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Case Law

Case Law includes national and international jurisprudential decisions. Administrative bodies and tribunals are included.
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Tysiac v. Poland

This judgment will become final in the circumstances set out in Article 44 § 2 of the Convention. It may be subject to editorial revision.

20 March 2007 | Judicial Body: Council of Europe: European Court of Human Rights | Topic(s): Persons with disabilities - Sexual and reproductive rights | Countries: Poland

Case No. V SA/Wa 1054/06

The case summary in English has been prepared in the framework of the Knowledge-Based Harmonisation of European Asylum Practices Project (2010-2012), co-financed by the European Refugee Fund.

8 March 2007 | Judicial Body: Poland: Provincial (Voivodship) Administrative Court | Countries: Congo, Democratic Republic of the - Poland

Case No. V SA/Wa 82/06

The case summary in English has been prepared in the framework of the Knowledge-Based Harmonisation of European Asylum Practices Project (2010-2012), co-financed by the European Refugee Fund.

13 September 2006 | Judicial Body: Poland: Provincial (Voivodship) Administrative Court | Countries: Poland - Russian Federation

X. v. Ministry of Internal Affairs

The case summary in English has been prepared in the framework of the Knowledge-Based Harmonisation of European Asylum Practices Project (2010-2012), co-financed by the European Refugee Fund.

14 December 2005 | Judicial Body: Poland: High Administrative Court | Countries: Poland - Viet Nam

Szoma (FC) (Appellant) v. Secretary of State for the Department of Work and Pensions (Respondent)

27 October 2005 | Judicial Body: United Kingdom: House of Lords (Judicial Committee) | Topic(s): Immigration law - Roma | Countries: Poland - United Kingdom of Great Britain and Northern Ireland

Niedzwiecki v. Germany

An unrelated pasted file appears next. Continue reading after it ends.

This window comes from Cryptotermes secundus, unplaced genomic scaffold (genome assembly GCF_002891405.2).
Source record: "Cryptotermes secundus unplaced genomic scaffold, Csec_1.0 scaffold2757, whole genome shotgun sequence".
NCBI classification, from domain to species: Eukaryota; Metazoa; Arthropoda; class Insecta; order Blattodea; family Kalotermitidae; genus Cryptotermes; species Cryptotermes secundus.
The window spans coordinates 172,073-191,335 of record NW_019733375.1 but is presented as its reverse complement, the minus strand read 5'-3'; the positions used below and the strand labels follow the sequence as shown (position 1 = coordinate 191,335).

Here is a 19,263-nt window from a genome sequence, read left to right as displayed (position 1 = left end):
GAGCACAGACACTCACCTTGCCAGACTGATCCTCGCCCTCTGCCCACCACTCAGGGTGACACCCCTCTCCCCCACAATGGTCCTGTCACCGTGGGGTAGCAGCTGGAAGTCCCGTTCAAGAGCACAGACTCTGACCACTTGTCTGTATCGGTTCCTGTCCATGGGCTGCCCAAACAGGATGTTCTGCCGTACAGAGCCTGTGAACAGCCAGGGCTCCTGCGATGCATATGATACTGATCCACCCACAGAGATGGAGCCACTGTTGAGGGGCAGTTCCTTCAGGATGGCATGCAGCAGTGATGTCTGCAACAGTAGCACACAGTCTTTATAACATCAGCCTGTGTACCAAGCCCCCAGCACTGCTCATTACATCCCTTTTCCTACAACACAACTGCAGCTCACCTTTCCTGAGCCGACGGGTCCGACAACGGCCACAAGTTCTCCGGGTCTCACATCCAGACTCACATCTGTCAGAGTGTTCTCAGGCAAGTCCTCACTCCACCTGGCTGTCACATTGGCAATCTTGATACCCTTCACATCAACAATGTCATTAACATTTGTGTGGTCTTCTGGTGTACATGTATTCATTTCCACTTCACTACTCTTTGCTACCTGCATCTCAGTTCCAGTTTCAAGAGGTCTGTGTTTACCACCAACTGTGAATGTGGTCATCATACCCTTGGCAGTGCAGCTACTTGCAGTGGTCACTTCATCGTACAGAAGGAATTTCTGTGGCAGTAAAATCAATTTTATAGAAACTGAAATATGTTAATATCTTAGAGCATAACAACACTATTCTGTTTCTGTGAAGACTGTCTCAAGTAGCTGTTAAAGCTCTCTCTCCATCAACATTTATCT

Final judgment: 15 February 2006. Similar to: Okpisz v. Germany, Final judgment of 25 October 2005, Appl. No. 59140/00 Facts: The applicants in both cases are immigrants, in possession of residence permits for exceptional purposes. Their requests for child benefits were rejected as they were not in possession of unlimited residence permits or provisional residence permits, as required by law. In the Niedzwiecki case all appeals in the domestic proceedings were rejected. In the Okpisz case the applicant?s appeal was suspended after the Social Court of Appeal had referred some pilot cases to the Federal Constitutional Court. In a judgment of 6 July 2004 the Federal Constitutional Court found that the different treatment of parents who were and who were not in possession of a stable residential permit lacked sufficient justification. After that decision, the applicant?s appeal was again suspended pending the amendment of the applicable legislation. Complaint before the Court: The applicants complained that the German authority?s refusal of child benefits amounted to discrimination in violation of Article 14 ECHR in conjunction with Article 8 ECHR. Legal Argumentation: The Court held that granting child benefits come within the scope of respect for family life as guaranteed in Article 8 ECHR and therefore Article 14 ? taken together with Article 8 ECHR ? is applicable. The Court found no ?objective and reasonable justification? for the applicants to be treated differently (para. 32 of Niedzwiecki v. Germany and para. 33 of Okpisz v. Germany) Therefore the Court found a violation of Article 14 ECHR in conjunction with Article 8 ECHR.